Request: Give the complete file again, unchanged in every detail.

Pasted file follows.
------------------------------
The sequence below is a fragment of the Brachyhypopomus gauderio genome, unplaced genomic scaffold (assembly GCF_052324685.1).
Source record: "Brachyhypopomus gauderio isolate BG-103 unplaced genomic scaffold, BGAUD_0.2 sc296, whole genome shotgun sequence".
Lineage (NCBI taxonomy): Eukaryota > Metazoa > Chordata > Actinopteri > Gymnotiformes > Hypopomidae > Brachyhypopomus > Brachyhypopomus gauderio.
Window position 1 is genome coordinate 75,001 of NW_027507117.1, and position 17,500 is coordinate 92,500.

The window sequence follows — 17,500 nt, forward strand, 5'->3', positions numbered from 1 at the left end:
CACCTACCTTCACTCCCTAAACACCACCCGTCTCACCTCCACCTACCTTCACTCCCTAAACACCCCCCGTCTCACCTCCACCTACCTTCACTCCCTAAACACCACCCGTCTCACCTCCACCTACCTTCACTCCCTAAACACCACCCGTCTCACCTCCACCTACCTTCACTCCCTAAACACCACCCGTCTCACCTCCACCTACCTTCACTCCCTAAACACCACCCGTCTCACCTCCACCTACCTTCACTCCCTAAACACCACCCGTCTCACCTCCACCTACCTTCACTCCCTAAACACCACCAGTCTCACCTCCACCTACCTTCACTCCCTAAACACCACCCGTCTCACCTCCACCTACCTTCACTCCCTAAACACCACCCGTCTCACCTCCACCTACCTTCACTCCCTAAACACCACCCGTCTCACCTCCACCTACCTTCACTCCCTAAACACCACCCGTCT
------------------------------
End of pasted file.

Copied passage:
The sequence below is a fragment of the Brachyhypopomus gauderio genome, unplaced genomic scaffold (assembly GCF_052324685.1).
Source record: "Brachyhypopomus gauderio isolate BG-103 unplaced genomic scaffold, BGAUD_0.2 sc296, whole genome shotgun sequence".
Lineage (NCBI taxonomy): Eukaryota > Metazoa > Chordata > Actinopteri > Gymnotiformes > Hypopomidae > Brachyhypopomus > Brachyhypopomus gauderio.
Window position 1 is genome coordinate 75,001 of NW_027507117.1, and position 17,500 is coordinate 92,500.

The window sequence follows — 17,500 nt, forward strand, 5'->3', positions numbered from 1 at the left end:
CACCTACCTTCACTCCCTAAACACCACCCGTCTCACCTCCACCTACCTTCACTCCCTAAACACCCCCCGTCTCACCTCCACCTACCTTCACTCCCTAAACACCACCCGTCTCACCTCCACCTACCTTCACTCCCTAAACACCACCCGTCTCACCTCCACCTACCTTCACTCCCTAAACACCACCCGTCTCACCTCCACCTACCTTCACTCCCTAAACACCACCCGTCTCACCTCCACCTACCTTCACTCCCTAAACACCACCCGTCTCACCTCCACCTACCTTCACTCCCTAAACACCACCAGTCTCACCTCCACCTACCTTCACTCCCTAAACACCACCCGTCTCACCTCCACCTACCTTCACTCCCTAAACACCACCCGTCTCACCTCCACCTACCTTCACTCCCTAAACACCACCCGTCTCACCTCCACCTACCTTCACTCCCTAAACACCACCCGTCT